Oscilloscope for iOS is great for analyzing audio range signals, or learning oscilloscope measurement basics. The interface includes many standard oscilloscope controls, such as: triggering, time and voltage per division, signal measurement cursors, and more.
The app incorporates a signal (function) generator capable of generating sine, square, triangle, and sawtooth waveforms of up to 22 KHz. Calibration to an external reference signal is supported, guaranteeing the accuracy of measurements.
Input can be acquired via the built-in microphone or an external mic/probe connected to the headset connector. For best results, use an external audio interface connected to your device dock. This allows for standard audio equipment to be connected, as well as for dual channel input. Oscilloscope probes also be connected (using a BNC connector). When feeding external signals via probes, you should take care not to exceed 1V AC voltage. Currently iDevices support only AC input.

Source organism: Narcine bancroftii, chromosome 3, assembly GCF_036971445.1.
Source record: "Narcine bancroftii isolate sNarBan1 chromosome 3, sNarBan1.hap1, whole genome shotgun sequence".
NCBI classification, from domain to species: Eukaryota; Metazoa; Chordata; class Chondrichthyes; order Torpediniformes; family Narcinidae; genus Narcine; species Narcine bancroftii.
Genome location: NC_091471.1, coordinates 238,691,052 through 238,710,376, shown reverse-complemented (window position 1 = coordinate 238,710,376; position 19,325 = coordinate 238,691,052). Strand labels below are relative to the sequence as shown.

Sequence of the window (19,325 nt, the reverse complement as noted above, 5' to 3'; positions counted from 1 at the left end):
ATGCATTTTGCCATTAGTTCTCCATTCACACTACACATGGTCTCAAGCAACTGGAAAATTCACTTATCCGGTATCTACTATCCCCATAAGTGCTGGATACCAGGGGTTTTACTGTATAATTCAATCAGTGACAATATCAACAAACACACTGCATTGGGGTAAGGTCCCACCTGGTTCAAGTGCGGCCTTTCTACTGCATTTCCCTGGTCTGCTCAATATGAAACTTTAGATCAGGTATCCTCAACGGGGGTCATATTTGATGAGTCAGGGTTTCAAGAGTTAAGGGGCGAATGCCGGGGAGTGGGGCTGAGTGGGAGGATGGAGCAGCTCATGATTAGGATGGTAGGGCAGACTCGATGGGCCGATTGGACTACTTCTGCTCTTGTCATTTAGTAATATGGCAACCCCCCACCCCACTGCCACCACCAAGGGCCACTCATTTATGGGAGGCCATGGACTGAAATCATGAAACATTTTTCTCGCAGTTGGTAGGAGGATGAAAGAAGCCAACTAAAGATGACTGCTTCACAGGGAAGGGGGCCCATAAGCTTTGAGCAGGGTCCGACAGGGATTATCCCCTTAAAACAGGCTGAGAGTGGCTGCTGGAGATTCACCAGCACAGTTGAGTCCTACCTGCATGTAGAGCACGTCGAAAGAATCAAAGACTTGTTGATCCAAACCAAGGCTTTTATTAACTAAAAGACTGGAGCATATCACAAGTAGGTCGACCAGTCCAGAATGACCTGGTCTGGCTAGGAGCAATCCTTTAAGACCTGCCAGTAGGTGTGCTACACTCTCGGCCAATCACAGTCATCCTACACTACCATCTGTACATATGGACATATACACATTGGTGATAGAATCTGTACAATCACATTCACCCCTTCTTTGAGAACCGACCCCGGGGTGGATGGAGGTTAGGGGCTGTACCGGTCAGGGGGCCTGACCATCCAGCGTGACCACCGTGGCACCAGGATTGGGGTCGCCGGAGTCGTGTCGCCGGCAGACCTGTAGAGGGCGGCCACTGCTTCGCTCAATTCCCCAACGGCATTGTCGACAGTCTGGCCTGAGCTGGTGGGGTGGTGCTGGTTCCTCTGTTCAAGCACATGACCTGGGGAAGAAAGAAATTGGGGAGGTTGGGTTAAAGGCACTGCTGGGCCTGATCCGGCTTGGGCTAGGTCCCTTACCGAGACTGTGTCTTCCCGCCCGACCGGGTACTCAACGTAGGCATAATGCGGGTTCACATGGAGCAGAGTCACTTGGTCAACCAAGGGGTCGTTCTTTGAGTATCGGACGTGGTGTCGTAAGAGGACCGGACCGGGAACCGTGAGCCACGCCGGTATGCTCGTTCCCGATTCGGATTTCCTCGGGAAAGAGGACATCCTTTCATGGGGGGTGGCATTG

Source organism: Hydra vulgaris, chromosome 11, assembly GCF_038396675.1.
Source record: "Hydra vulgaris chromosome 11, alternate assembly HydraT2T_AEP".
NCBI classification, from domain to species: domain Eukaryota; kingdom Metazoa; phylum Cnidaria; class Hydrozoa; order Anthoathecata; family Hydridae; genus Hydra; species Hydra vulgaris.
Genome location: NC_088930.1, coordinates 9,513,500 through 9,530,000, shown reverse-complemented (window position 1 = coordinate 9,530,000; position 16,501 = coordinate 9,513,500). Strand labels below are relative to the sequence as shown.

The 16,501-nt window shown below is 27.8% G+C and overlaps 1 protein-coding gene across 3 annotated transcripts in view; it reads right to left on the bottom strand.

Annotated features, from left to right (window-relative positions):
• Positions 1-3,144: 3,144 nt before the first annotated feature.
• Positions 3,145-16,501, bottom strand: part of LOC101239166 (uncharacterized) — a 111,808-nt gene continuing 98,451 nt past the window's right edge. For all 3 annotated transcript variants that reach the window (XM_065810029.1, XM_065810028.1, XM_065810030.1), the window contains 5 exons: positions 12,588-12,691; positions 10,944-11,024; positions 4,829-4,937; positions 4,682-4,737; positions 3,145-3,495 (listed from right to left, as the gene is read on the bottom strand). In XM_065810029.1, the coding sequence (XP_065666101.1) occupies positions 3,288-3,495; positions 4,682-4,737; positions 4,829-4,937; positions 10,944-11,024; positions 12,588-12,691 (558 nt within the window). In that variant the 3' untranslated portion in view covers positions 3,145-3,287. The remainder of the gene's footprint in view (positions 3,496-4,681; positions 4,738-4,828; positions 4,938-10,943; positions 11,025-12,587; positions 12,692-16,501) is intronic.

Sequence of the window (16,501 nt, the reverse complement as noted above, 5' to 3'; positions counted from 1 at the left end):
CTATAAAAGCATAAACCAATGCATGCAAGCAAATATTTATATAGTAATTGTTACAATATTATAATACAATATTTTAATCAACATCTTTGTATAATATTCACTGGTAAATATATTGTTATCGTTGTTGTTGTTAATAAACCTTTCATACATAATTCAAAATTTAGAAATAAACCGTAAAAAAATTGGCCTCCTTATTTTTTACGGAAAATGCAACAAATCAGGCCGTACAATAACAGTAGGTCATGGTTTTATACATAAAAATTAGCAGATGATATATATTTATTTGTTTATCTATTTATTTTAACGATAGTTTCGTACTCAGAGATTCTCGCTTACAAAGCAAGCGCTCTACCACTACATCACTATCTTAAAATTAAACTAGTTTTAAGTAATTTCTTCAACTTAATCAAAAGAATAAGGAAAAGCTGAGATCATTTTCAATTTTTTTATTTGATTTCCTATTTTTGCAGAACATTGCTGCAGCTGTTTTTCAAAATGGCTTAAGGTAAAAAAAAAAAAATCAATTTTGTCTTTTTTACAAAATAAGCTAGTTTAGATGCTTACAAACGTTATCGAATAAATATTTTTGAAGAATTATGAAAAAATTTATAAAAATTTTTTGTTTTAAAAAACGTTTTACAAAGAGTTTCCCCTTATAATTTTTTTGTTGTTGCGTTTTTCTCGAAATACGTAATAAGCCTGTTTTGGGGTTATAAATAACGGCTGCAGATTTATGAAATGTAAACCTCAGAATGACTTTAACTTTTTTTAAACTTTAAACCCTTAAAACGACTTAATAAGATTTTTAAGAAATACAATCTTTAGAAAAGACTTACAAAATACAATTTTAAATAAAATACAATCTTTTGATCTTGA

For best results, we recommend using an external audio interface. This allows for standard audio equipment to be used, as well as for dual channel, unfiltered input.
Some audio interfaces are Apple MFi compatible and plug directly to your iDevice dock connector. For generic USB audio interfaces, you can use the iPad Camera Connection Kit as an adapter.
We have tested the following devices, they all provide line level input, and some of them would also have line/mic level switch:
For feeding signals directly to the microphone jack, things get a bit complicated as the iDevice expects a particular load in order to "detect" an external microphone. To actually use the mic in, you should have a 1K resistor in parallel with the input. Alternatively you can use an adapter cable such as this one, which was apparently designed to address this.
Check out Nicolai Steinkamp's article on making your own DIY audio scope probe. When connecting external signals via probes, you should take care not to exceed 1V AC voltage.